Since the 1930’s, Kong has been a major part of cinema. The original film is a masterpiece, with amazing pioneering visual effects that helped inspire filmmakers for decades to come. Now comes a new Kong adventure, from Legendary Pictures, the company behind 2014’s Godzilla. Does the King still have it?
Set in 1973 as the Vietnam War is coming to an end, the advent of satellite surveillance technology has revealed the existence of Skull Island. Bill Randa (John Goodman) and his young aid Brooks (played to an enjoyably panicked level by Corey Hawkins), both members of the government organization Monarch (the monster scientists from 2014’s Godzilla) decide to use the expedition of a group of Landsat scientists as a way to reach the until-recently-mythical island to prove their theories. To that end, they end up recruiting Colonel Preston Packard (Samuel L. Jackson) and his helicopter squadron, and ex-British SAS captain turned tracker James Conrad (Tom Hiddleston). They’re also joined by war photojournalist Mason Weaver (Brie Lawson).
Once this crew reaches the island, their initial bombing run (used to map the island with seismographs) ends up bringing the legendary ape in their path, utterly devastating them. Separated from each other, the different groups travel across the island, with one group aiming for an attempt to escape, but Packard, already on the edge due to America leaving Vietnam without winning the war, is plotting revenge on Kong. And when the group meets up with Hank Marlow (John C. Reilly), a WW2 pilot who has been stranded on Skull Island for 28 years, they realize that Kong is the only thing standing between the world and a bigger threat, the monstrous Skullcrawlers.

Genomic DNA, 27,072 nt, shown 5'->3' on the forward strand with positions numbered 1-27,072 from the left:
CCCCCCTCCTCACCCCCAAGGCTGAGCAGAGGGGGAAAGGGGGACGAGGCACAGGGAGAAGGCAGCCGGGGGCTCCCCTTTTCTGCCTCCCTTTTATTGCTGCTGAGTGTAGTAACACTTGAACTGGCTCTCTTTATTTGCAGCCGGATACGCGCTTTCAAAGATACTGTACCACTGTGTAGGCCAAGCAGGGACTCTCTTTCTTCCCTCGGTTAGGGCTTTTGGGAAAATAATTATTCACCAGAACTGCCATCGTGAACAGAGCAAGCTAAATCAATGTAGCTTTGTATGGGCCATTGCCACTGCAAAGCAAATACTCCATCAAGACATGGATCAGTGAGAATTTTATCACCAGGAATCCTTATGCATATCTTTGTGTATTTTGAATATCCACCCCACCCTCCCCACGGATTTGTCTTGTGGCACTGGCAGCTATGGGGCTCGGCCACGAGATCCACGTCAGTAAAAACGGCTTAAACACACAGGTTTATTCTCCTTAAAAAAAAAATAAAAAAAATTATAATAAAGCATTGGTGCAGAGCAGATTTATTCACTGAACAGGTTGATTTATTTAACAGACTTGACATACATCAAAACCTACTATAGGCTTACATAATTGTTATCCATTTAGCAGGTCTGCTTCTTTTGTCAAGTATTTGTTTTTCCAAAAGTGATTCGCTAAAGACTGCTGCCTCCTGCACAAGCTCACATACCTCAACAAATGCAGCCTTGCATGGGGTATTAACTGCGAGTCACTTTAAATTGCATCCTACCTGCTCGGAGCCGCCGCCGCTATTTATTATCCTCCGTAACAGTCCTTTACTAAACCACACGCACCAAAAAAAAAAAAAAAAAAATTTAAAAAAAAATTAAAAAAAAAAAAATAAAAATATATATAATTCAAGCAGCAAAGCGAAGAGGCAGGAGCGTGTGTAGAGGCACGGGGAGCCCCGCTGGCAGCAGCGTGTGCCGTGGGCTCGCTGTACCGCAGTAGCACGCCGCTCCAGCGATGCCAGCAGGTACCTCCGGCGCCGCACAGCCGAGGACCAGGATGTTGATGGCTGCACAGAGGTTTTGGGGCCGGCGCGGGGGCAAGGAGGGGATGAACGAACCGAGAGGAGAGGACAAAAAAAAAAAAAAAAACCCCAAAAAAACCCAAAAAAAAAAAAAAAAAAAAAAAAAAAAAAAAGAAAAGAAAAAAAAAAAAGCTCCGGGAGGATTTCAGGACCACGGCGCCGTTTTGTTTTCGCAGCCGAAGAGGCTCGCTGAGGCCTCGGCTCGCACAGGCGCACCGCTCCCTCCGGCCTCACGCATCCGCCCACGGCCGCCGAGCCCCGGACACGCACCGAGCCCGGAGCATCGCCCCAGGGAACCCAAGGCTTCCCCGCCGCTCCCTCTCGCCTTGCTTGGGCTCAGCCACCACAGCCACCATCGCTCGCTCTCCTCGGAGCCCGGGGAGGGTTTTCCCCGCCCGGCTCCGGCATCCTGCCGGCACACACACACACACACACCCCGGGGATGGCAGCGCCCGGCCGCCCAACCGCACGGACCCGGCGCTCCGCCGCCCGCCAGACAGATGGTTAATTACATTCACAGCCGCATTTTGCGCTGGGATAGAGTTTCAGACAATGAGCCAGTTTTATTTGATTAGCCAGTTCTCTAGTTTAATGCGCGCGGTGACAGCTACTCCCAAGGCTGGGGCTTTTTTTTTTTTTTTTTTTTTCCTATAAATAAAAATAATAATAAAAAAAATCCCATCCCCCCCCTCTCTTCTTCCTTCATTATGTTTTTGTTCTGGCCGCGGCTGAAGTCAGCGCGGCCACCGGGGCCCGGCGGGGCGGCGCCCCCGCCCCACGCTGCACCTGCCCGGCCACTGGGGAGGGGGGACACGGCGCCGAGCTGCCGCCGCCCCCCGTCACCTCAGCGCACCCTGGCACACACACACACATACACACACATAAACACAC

Part of the fun of this movie is that it doesn’t stray too far from the spirit of the original King Kong, that of a fantastical adventure on a strange island where you’re never sure what can or will happen next. The main difference is the tone, for while the original can be interpreted as a horror movie or an allegory for colonialism destroying the natural world, Kong: Skull Island is at its core an action-adventure. The human cast is great, each one bringing a little something to the story. Hiddleston is exceptionally good as the British hero keeping cool in the face of the strange situation, while Lawson brings a lot of the rational thinking to the group. The real standouts are Samuel L. Jackson and John C. Reilly. Reilly is a naturally funny guy, but also really good at drama, so Marlow is both a source of great laughs and some of the more somber thoughts. As for Jackson, he brings his usual intensity to the role, giving Packard an unhinged Ahab feeling.
Of course, the real star of the movie is Kong, and unlike Godzilla’s last American film outing, he is prominent throughout the plot. We see him interacting with the humans, as well as the oversized animals; he is as much a part of the story as they are. In fact, he at times outshines them, as the human story is mainly there to introduce this version of Kong to the Legendary Pictures’ MonsterVerse. It’s helped by the amazing visual effects and cinematography, giving Skull Island as much personality as it should get when it appears in a movie. Coupled with some great action scenes, Kong: Skull Island is a lot of fun to watch.
There are some drawbacks, of course. The music isn’t as memorable as it could have been, and again, the humans aren’t as developed as they could be, sometimes taking a backseat to Skull Island and its creatures. That said, it’s great fun to watch, and has possibly one of the best post-credits teasers I’ve seen since they became a thing in films.
It may not be too deep, but if you want an entertaining ride at the movies, Kong’s royal pedigree still stands tall after over 80 years.